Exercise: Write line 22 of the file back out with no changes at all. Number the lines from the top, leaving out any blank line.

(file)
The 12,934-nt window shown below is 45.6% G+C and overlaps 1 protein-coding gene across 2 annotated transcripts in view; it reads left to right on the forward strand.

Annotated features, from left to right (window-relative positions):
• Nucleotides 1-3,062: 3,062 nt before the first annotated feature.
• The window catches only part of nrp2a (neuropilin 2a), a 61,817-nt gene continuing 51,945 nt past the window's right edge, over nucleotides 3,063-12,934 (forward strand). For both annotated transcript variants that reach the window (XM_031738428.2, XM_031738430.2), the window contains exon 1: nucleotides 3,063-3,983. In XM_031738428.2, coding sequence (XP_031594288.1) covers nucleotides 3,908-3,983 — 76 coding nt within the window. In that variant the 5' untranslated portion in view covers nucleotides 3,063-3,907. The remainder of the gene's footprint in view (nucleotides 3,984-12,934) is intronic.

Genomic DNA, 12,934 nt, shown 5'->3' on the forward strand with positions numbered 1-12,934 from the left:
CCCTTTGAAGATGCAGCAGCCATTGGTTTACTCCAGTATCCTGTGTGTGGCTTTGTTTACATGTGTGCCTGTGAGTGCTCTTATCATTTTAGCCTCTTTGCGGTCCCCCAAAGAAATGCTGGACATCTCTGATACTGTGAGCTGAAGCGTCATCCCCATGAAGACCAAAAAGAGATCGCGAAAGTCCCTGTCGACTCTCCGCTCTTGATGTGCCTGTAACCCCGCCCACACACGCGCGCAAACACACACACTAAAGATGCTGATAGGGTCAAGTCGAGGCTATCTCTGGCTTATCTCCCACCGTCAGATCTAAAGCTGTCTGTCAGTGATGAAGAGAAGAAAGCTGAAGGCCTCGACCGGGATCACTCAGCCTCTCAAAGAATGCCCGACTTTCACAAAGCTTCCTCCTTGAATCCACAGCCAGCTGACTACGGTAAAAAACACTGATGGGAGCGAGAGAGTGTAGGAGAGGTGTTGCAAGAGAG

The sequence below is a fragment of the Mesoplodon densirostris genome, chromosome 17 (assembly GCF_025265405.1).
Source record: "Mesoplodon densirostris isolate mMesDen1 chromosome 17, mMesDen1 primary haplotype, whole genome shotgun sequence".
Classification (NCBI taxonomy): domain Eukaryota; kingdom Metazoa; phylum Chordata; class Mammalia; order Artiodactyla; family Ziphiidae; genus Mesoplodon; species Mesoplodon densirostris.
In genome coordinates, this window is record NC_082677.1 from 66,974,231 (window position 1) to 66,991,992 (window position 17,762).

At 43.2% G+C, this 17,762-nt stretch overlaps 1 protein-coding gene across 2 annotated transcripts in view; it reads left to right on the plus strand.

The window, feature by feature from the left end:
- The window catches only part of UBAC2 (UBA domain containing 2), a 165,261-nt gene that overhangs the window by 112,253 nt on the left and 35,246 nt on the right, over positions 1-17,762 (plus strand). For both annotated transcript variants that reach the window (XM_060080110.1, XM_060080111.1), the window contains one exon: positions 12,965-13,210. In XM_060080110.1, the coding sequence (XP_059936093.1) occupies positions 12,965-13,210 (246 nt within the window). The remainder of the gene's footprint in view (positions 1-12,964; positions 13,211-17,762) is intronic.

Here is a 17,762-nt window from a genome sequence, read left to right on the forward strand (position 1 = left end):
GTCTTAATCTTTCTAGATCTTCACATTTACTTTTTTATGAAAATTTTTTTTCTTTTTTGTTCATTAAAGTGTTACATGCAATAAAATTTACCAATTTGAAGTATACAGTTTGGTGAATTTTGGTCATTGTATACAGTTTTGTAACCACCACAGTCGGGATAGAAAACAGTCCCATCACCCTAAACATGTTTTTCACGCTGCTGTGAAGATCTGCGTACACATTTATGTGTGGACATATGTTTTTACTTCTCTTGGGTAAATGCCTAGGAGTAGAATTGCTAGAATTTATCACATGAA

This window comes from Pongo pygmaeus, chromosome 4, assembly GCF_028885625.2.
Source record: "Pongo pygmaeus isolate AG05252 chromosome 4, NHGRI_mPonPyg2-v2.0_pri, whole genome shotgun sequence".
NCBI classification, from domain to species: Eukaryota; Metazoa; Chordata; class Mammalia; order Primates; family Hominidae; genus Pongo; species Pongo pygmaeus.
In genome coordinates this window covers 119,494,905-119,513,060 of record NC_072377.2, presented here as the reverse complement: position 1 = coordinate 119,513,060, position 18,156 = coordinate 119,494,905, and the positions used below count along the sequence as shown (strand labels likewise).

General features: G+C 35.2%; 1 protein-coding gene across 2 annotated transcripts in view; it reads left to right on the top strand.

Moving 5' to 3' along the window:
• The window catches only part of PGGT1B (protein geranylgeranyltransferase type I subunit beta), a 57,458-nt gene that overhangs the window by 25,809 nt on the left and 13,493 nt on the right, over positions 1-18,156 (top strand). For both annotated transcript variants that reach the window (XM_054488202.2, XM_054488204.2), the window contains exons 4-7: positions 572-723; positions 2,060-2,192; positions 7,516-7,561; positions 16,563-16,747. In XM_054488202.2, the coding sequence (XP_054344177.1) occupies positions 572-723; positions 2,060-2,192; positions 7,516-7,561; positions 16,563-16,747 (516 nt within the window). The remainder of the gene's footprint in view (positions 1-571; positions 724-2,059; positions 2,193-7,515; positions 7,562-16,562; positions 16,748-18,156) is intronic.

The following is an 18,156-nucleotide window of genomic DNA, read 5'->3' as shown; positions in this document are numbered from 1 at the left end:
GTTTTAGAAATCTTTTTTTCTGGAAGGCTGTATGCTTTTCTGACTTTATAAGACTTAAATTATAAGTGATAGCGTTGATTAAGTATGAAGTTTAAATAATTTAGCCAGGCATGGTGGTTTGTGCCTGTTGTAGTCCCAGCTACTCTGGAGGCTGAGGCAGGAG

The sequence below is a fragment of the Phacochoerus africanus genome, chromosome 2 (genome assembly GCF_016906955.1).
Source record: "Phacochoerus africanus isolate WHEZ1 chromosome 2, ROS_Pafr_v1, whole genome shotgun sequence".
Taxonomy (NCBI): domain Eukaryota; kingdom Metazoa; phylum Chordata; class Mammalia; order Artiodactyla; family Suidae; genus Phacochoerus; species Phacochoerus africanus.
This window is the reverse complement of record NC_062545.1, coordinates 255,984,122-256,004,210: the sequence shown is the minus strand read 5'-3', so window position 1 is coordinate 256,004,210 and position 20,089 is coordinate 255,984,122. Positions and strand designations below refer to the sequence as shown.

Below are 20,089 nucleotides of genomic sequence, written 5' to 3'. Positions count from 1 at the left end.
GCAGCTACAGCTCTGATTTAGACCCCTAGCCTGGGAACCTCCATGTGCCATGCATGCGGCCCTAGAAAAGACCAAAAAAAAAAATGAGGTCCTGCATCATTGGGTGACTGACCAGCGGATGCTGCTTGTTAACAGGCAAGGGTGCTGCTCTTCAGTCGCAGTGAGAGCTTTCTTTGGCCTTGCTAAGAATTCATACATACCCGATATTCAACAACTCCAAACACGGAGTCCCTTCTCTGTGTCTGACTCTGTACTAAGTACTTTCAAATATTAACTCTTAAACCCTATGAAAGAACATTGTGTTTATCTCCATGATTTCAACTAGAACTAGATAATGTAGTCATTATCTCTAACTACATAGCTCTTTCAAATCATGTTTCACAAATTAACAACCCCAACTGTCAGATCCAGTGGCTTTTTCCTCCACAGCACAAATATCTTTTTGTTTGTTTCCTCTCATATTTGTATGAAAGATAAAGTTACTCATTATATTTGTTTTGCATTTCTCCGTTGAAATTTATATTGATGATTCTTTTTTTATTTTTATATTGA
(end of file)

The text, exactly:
• The window catches only part of PGGT1B (protein geranylgeranyltransferase type I subunit beta), a 57,458-nt gene that overhangs the window by 25,809 nt on the left and 13,493 nt on the right, over positions 1-18,156 (top strand). For both annotated transcript variants that reach the window (XM_054488202.2, XM_054488204.2), the window contains exons 4-7: positions 572-723; positions 2,060-2,192; positions 7,516-7,561; positions 16,563-16,747. In XM_054488202.2, the coding sequence (XP_054344177.1) occupies positions 572-723; positions 2,060-2,192; positions 7,516-7,561; positions 16,563-16,747 (516 nt within the window). The remainder of the gene's footprint in view (positions 1-571; positions 724-2,059; positions 2,193-7,515; positions 7,562-16,562; positions 16,748-18,156) is intronic.